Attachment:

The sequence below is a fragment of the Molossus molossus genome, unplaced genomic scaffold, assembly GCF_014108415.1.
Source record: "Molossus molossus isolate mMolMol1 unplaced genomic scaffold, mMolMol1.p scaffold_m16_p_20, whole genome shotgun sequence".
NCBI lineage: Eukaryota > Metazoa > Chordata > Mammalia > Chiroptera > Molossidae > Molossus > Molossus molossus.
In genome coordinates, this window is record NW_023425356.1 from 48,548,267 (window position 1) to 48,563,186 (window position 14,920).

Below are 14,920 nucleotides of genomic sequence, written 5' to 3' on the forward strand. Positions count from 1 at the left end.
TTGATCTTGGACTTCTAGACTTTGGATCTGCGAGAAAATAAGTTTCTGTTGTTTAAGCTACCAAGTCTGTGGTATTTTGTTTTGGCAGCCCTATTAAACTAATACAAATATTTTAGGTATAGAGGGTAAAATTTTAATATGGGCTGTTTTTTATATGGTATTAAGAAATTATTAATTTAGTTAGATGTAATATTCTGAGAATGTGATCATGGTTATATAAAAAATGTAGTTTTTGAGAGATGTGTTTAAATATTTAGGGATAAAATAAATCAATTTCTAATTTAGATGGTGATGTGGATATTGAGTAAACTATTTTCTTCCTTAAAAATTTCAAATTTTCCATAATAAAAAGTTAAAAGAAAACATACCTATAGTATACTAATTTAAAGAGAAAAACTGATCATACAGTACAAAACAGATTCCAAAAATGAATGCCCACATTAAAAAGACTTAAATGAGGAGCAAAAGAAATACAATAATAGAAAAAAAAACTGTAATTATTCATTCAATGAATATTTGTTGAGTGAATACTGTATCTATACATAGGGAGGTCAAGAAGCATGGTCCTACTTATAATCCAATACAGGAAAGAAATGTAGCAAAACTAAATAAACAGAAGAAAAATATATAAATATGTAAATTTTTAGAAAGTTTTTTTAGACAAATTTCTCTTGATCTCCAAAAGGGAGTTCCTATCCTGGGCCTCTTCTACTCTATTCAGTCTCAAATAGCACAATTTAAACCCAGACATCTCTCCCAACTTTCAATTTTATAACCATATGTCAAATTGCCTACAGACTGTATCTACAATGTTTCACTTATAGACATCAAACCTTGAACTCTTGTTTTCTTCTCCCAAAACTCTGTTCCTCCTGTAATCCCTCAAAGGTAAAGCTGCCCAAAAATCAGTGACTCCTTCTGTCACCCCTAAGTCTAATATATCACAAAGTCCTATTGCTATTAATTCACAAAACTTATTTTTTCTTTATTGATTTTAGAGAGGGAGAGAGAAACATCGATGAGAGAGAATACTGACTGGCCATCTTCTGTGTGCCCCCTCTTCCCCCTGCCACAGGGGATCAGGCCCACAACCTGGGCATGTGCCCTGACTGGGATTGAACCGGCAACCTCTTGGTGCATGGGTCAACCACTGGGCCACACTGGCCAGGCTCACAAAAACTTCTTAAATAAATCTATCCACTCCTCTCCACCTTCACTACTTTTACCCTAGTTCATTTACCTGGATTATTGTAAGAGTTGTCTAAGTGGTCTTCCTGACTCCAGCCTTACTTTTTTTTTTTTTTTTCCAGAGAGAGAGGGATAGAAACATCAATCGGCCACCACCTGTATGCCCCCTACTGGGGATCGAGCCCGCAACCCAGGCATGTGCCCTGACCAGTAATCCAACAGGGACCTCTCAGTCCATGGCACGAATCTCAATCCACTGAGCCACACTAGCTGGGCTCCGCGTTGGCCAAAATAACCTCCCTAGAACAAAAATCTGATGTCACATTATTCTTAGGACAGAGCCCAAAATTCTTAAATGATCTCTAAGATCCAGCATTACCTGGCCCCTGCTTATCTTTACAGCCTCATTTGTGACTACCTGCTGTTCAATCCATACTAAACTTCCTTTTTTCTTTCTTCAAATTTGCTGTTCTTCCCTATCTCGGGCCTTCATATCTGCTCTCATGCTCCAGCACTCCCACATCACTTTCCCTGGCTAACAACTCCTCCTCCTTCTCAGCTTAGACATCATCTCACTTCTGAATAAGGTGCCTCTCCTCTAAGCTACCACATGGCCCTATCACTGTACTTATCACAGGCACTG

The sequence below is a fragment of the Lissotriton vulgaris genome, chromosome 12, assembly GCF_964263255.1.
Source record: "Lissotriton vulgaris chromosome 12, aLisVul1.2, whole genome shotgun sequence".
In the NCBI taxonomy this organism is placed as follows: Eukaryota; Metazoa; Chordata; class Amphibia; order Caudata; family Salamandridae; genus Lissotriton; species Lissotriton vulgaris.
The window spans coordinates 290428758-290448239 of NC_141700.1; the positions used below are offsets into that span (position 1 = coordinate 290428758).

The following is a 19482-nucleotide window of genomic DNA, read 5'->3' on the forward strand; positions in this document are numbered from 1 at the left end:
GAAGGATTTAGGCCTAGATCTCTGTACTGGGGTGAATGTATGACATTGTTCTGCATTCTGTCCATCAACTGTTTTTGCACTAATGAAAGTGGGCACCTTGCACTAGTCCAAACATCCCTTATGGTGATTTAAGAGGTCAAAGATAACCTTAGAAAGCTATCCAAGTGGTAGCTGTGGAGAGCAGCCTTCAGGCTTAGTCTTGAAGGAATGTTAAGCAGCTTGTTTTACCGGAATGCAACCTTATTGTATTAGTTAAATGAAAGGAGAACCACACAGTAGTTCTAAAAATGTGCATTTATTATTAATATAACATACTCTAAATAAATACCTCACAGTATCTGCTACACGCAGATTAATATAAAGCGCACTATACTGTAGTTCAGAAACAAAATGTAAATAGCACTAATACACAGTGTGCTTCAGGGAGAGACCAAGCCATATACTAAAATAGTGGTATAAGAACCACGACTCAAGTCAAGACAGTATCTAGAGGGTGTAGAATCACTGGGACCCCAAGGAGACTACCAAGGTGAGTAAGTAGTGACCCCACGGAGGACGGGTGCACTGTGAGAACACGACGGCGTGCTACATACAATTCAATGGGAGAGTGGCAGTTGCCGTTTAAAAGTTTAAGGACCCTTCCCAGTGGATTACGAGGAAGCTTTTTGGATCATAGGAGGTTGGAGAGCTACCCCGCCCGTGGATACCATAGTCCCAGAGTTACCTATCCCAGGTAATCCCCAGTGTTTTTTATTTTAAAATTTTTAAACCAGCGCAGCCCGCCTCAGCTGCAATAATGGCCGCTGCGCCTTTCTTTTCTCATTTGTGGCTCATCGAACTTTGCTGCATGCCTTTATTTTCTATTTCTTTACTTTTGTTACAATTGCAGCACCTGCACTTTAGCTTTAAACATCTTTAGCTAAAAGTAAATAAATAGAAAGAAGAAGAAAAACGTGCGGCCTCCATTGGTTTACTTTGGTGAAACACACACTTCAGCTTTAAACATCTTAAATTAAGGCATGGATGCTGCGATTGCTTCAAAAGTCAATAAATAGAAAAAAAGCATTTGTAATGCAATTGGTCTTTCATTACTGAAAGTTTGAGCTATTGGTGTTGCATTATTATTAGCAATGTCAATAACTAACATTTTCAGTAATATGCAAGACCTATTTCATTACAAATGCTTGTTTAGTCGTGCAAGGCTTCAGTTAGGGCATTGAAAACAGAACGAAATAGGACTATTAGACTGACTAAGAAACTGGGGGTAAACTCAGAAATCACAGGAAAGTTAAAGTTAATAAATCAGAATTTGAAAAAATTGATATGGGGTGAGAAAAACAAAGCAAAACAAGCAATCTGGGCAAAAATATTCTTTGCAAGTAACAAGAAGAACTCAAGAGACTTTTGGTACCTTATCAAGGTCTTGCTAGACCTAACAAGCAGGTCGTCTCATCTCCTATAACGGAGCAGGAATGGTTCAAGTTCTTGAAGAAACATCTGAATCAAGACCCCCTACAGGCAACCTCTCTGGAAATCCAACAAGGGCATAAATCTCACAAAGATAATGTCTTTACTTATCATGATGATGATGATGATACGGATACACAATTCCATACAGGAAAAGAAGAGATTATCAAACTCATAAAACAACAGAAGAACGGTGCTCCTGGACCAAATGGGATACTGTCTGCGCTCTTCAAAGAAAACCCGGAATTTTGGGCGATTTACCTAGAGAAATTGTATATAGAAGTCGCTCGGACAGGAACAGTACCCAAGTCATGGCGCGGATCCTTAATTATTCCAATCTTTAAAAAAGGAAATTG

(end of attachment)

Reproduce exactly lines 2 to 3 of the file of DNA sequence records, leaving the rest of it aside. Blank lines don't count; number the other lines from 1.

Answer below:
Source record: "Molossus molossus isolate mMolMol1 unplaced genomic scaffold, mMolMol1.p scaffold_m16_p_20, whole genome shotgun sequence".
NCBI lineage: Eukaryota > Metazoa > Chordata > Mammalia > Chiroptera > Molossidae > Molossus > Molossus molossus.